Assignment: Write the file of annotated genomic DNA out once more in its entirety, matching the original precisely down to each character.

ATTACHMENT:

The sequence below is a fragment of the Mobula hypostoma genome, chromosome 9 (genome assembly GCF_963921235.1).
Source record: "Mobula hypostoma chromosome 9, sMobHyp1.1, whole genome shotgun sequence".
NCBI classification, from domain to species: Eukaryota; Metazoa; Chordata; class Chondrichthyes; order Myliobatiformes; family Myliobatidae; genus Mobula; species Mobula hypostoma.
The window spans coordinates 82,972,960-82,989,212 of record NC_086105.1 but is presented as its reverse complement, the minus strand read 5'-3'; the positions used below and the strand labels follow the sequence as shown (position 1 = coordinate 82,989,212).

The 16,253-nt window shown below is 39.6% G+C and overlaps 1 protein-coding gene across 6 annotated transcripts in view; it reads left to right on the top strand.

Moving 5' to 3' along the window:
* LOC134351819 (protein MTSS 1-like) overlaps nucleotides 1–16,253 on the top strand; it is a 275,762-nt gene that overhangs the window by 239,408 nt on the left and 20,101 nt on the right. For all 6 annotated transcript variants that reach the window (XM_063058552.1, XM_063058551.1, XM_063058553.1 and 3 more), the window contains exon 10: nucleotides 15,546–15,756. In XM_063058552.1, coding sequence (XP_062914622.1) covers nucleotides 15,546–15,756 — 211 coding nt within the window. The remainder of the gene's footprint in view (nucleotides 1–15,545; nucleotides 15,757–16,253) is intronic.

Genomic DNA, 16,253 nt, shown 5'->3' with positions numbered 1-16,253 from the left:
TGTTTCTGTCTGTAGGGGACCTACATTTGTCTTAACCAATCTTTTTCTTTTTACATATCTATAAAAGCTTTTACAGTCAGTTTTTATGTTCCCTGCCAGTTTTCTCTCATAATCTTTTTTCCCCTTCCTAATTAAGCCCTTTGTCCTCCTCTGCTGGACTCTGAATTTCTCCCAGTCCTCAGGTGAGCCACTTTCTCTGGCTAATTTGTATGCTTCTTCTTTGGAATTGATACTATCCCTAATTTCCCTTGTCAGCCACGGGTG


The sequence below is a fragment of the Mobula hypostoma genome, chromosome 9 (genome assembly GCF_963921235.1).
Source record: "Mobula hypostoma chromosome 9, sMobHyp1.1, whole genome shotgun sequence".
NCBI classification, from domain to species: Eukaryota; Metazoa; Chordata; class Chondrichthyes; order Myliobatiformes; family Myliobatidae; genus Mobula; species Mobula hypostoma.
The window spans coordinates 82,972,960-82,989,212 of record NC_086105.1 but is presented as its reverse complement, the minus strand read 5'-3'; the positions used below and the strand labels follow the sequence as shown (position 1 = coordinate 82,989,212).

The 16,253-nt window shown below is 39.6% G+C and overlaps 1 protein-coding gene across 6 annotated transcripts in view; it reads left to right on the top strand.

Moving 5' to 3' along the window:
* LOC134351819 (protein MTSS 1-like) overlaps nucleotides 1–16,253 on the top strand; it is a 275,762-nt gene that overhangs the window by 239,408 nt on the left and 20,101 nt on the right. For all 6 annotated transcript variants that reach the window (XM_063058552.1, XM_063058551.1, XM_063058553.1 and 3 more), the window contains exon 10: nucleotides 15,546–15,756. In XM_063058552.1, coding sequence (XP_062914622.1) covers nucleotides 15,546–15,756 — 211 coding nt within the window. The remainder of the gene's footprint in view (nucleotides 1–15,545; nucleotides 15,757–16,253) is intronic.

Genomic DNA, 16,253 nt, shown 5'->3' with positions numbered 1-16,253 from the left:
TGTTTCTGTCTGTAGGGGACCTACATTTGTCTTAACCAATCTTTTTCTTTTTACATATCTATAAAAGCTTTTACAGTCAGTTTTTATGTTCCCTGCCAGTTTTCTCTCATAATCTTTTTTCCCCTTCCTAATTAAGCCCTTTGTCCTCCTCTGCTGGACTCTGAATTTCTCCCAGTCCTCAGGTGAGCCACTTTCTCTGGCTAATTTGTATGCTTCTTCTTTGGAATTGATACTATCCCTAATTTCCCTTGTCAGCCACGGGTG